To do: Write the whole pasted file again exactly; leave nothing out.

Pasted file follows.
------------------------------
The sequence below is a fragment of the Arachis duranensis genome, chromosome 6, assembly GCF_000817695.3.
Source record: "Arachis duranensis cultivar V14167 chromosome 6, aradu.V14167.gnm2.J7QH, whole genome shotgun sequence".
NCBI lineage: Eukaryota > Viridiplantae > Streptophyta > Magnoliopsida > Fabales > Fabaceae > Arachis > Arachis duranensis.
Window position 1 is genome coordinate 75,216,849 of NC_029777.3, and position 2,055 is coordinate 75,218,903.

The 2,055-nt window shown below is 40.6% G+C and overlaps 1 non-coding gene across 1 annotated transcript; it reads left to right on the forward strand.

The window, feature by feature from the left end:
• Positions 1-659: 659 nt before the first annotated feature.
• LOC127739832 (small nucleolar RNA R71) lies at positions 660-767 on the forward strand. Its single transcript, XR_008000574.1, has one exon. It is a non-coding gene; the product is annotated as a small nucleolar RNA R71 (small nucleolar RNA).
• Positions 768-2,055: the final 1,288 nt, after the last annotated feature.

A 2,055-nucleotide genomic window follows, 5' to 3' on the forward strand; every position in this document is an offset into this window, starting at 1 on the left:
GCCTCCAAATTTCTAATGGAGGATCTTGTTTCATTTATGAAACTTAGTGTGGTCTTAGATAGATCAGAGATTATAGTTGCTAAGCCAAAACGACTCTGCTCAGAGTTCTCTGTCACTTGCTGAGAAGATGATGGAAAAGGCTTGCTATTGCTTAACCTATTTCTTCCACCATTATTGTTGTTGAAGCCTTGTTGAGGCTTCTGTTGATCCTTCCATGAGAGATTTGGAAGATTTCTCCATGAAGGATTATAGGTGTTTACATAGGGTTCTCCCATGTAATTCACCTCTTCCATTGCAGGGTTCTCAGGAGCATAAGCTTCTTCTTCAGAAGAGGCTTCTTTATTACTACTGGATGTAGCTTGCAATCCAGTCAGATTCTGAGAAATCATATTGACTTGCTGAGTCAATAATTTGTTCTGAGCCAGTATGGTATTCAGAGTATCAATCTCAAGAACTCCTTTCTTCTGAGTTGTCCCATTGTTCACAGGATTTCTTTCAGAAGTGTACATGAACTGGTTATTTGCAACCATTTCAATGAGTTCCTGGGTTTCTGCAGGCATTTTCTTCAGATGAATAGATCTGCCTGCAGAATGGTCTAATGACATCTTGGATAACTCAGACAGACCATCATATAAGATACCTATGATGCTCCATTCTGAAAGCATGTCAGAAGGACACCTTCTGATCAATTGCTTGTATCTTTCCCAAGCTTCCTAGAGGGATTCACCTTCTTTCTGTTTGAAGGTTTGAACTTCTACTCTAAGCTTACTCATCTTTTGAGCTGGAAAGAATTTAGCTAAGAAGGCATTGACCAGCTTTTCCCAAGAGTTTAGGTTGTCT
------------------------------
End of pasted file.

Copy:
The sequence below is a fragment of the Arachis duranensis genome, chromosome 6, assembly GCF_000817695.3.
Source record: "Arachis duranensis cultivar V14167 chromosome 6, aradu.V14167.gnm2.J7QH, whole genome shotgun sequence".
NCBI lineage: Eukaryota > Viridiplantae > Streptophyta > Magnoliopsida > Fabales > Fabaceae > Arachis > Arachis duranensis.
Window position 1 is genome coordinate 75,216,849 of NC_029777.3, and position 2,055 is coordinate 75,218,903.

The 2,055-nt window shown below is 40.6% G+C and overlaps 1 non-coding gene across 1 annotated transcript; it reads left to right on the forward strand.

The window, feature by feature from the left end:
• Positions 1-659: 659 nt before the first annotated feature.
• LOC127739832 (small nucleolar RNA R71) lies at positions 660-767 on the forward strand. Its single transcript, XR_008000574.1, has one exon. It is a non-coding gene; the product is annotated as a small nucleolar RNA R71 (small nucleolar RNA).
• Positions 768-2,055: the final 1,288 nt, after the last annotated feature.

A 2,055-nucleotide genomic window follows, 5' to 3' on the forward strand; every position in this document is an offset into this window, starting at 1 on the left:
GCCTCCAAATTTCTAATGGAGGATCTTGTTTCATTTATGAAACTTAGTGTGGTCTTAGATAGATCAGAGATTATAGTTGCTAAGCCAAAACGACTCTGCTCAGAGTTCTCTGTCACTTGCTGAGAAGATGATGGAAAAGGCTTGCTATTGCTTAACCTATTTCTTCCACCATTATTGTTGTTGAAGCCTTGTTGAGGCTTCTGTTGATCCTTCCATGAGAGATTTGGAAGATTTCTCCATGAAGGATTATAGGTGTTTACATAGGGTTCTCCCATGTAATTCACCTCTTCCATTGCAGGGTTCTCAGGAGCATAAGCTTCTTCTTCAGAAGAGGCTTCTTTATTACTACTGGATGTAGCTTGCAATCCAGTCAGATTCTGAGAAATCATATTGACTTGCTGAGTCAATAATTTGTTCTGAGCCAGTATGGTATTCAGAGTATCAATCTCAAGAACTCCTTTCTTCTGAGTTGTCCCATTGTTCACAGGATTTCTTTCAGAAGTGTACATGAACTGGTTATTTGCAACCATTTCAATGAGTTCCTGGGTTTCTGCAGGCATTTTCTTCAGATGAATAGATCTGCCTGCAGAATGGTCTAATGACATCTTGGATAACTCAGACAGACCATCATATAAGATACCTATGATGCTCCATTCTGAAAGCATGTCAGAAGGACACCTTCTGATCAATTGCTTGTATCTTTCCCAAGCTTCCTAGAGGGATTCACCTTCTTTCTGTTTGAAGGTTTGAACTTCTACTCTAAGCTTACTCATCTTTTGAGCTGGAAAGAATTTAGCTAAGAAGGCATTGACCAGCTTTTCCCAAGAGTTTAGGTTGTCT